Thursday, May 14, 2009

John F. Kennedy Jr.

On person who should be included as an honorary member of Knickerbocker Village is John F. Kennedy Jr. Yes, that John F. Kennedy Jr..
JFK Jr. was a member of the Downtown Athletic Club and in the late 1980's we both used to work out at the 7th floor gym, around 5-6 pm weekdays. We really didn't know each other personally, but one time he asked me to spot him on the bench press. After that, we'd spot each other on occasions. And we developed a casual gym-type relationship.
He had a solid built, but not bulky, with huge calf muscles. Maybe the biggest calf muscles I've ever seen. He constantly checked himself out in the gym mirrors too. From all angles. Flexing his muscles. Truth is, if I were that handsome and buff, I'd be doing the mirror bit too.
There is one memory of JFK Jr. that I'll never forget. Late one weekday afternoon, I walked into the elevator at the DAC, which was manned by Tony Gomez, from Knickerbocker Village. Just as Tony was about to close the elevator door, we heard, “Hold the elevator!” In a split second, JFK Jr. glided into the elevator wearing a suit, but his feet encased in roller skates. Tony Gomez told me he did that all the time.
There was a huge bar on the third floor of the DAC. Rudy Riska, the chairman of the Heisman committee at the DAC, told me it was at one time the longest bar in the world. JFK Jr, who worked as an assistant DA at Hogan Place, would stop at the bar occasionally with a few of this friends from work. Someone told him I was a sportswriter – writing mostly boxing. So if we would happen to be sitting near each other at the bar, he would always ask me my opinion of an upcoming fight. Or about the results of a fight that just took place.
One day, I'm sitting in front of the parking lot I owned at 31 Monroe Street, across from Knickerbocker Village, and I see JFK Jr. and another man jogging past my lot. It seemed that sometimes after work, instead of working at out the the DAC gym, he would jog through the streets of lower Manhattan instead.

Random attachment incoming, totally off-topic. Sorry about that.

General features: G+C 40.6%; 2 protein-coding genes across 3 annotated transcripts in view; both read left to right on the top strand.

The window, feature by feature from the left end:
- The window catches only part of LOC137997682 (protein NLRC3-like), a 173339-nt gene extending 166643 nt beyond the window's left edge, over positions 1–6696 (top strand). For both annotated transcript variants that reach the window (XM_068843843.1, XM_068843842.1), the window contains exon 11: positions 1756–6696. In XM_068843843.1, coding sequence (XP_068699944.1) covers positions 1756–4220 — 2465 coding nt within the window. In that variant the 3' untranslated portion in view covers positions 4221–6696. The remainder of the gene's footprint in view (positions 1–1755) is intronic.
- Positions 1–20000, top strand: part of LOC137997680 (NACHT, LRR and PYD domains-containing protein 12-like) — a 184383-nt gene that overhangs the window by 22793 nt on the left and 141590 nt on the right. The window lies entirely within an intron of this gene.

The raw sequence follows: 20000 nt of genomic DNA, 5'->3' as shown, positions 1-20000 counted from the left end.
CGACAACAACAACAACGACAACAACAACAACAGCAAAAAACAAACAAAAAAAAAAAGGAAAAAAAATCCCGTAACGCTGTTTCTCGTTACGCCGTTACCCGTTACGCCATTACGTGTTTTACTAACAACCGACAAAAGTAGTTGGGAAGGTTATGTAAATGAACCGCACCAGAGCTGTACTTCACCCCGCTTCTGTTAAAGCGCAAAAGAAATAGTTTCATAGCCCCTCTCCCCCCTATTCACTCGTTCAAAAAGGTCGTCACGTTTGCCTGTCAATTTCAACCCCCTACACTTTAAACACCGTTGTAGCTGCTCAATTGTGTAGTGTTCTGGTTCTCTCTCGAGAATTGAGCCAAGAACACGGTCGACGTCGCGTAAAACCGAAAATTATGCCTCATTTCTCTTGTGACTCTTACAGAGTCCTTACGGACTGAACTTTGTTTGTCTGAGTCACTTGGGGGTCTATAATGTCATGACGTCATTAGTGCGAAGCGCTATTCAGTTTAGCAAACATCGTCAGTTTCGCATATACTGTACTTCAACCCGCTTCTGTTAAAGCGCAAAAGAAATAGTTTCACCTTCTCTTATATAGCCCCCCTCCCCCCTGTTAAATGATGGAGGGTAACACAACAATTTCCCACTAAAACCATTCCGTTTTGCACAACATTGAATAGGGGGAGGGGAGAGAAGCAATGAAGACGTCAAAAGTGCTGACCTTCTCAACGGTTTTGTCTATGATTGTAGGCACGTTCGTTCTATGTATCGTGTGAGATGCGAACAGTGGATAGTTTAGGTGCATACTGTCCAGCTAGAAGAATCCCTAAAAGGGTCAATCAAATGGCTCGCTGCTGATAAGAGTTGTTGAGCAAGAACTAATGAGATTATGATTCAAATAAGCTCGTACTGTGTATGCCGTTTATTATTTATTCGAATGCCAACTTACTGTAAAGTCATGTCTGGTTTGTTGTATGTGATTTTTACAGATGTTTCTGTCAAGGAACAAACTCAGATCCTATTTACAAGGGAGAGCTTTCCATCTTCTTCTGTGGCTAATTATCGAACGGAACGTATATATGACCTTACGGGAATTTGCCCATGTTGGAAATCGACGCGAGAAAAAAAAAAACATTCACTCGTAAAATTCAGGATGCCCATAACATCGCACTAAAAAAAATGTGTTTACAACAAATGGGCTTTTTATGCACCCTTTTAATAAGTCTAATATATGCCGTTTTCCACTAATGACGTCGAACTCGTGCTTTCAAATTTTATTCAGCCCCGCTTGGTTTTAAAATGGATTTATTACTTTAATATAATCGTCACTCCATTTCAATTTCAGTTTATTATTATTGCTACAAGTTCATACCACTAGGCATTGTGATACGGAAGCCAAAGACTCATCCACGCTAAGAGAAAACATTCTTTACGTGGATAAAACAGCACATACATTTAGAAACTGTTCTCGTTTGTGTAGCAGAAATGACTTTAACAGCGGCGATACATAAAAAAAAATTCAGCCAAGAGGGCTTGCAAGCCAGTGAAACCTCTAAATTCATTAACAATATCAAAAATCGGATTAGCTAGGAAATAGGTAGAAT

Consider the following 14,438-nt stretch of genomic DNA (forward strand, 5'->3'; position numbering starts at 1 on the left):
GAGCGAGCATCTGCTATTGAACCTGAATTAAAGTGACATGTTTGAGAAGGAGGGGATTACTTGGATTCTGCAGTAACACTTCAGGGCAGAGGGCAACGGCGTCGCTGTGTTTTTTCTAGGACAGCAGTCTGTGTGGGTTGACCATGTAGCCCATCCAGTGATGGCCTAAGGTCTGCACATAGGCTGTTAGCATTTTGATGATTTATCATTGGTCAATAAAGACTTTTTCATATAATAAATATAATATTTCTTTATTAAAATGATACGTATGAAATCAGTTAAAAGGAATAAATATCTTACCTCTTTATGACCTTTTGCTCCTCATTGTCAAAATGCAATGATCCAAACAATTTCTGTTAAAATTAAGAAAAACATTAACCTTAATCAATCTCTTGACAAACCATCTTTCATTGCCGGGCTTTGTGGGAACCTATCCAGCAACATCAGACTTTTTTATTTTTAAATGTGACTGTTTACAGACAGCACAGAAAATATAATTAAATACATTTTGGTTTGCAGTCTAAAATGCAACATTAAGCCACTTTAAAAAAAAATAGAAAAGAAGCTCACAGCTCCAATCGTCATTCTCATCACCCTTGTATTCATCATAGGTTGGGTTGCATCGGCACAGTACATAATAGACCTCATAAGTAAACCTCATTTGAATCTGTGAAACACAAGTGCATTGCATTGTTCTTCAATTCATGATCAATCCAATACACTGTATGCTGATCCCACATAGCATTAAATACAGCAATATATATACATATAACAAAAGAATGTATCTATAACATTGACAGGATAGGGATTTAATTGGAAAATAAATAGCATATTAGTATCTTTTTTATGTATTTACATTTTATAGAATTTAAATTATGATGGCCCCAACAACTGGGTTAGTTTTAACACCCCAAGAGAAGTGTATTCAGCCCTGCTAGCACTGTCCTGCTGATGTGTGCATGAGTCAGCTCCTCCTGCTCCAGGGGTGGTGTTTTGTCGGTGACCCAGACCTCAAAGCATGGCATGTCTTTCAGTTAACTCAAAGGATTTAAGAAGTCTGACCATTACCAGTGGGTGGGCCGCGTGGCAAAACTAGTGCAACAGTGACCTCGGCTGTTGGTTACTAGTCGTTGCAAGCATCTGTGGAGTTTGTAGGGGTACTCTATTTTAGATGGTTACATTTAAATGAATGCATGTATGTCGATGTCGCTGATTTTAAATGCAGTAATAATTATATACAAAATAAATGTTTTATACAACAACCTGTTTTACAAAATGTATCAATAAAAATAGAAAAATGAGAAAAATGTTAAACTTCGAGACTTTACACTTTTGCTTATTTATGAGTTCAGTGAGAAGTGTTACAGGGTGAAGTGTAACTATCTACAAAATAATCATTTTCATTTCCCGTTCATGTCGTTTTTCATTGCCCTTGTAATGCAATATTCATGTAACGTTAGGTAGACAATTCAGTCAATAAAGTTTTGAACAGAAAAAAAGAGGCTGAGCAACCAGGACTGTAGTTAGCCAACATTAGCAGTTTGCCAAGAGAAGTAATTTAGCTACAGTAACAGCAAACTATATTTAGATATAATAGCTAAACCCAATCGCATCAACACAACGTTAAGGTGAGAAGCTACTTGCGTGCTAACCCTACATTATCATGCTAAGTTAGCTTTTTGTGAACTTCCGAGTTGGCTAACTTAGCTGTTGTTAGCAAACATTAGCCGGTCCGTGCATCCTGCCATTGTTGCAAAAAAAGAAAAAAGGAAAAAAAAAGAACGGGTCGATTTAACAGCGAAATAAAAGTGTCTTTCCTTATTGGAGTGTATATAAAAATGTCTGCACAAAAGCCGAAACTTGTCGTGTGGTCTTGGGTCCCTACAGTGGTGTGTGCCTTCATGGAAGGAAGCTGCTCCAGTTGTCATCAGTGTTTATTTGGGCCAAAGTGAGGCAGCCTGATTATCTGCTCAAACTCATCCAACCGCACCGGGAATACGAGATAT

Now at this time, JFK junior was one of the most recognizable people in NY City. His picture was in the newspapers constantly. So I couldn't understand why, in God's name, he'd be jogging down Monroe Street, which by the mid 1980's was not as safe as it had been years earlier.
The man he was with I assumed to be his body guard, but it turned out not to be the case. JFK Jr. waved at me as he passed by. I waved back, but I couldn't believe what I was seeing. He and his jogging partner, sped past my parking lot, across Market St. and under the Manhattan Bridge.
One day in the late 80's, or early 90's, my wife was sitting in front of the lot when JFK Jr. jogged by with another man. I was not on the premises. My wife said JFK Jr. told his jogging partner, “That's Joe Bruno's Parking Lot.” My wife was real proud he said that.
I told her, “Big deal. Guess what? He can read. My name is in big letters on a sign outside my parking lot for all people to see. It fact, that sign is required by law .”
My wife chose not to accept my explanation.
Another time, I saw JFK jogging down Monroe alone. It was around 6 pm. No jogging partner this time. As he passed I said to him, “John, this is not the safest neighborhood in the world to be jogging in. If I were you, I would not jog under the Manhattan Bridge alone. A lot of nuts hang out under the Manhattan Bridge.”
And I wasn't kidding. In fact, I couldn't remember the last time I walked under the Manhattan Bridge. I usually took my car to get around Manhattan, and if I had to take the F train subway on Madison Street, the other side of Pike Street, I'd walk on Madison to avoid the darkness under the Manhattan Bridge.
But JFK Jr. shrugged, smiled and kept jogging, right under the Manhattan Bridge.
Huge onions, that man.
JFK Jr. also used to play softball in Coleman Oval, on the corner of Monroe and Market. But more on that later.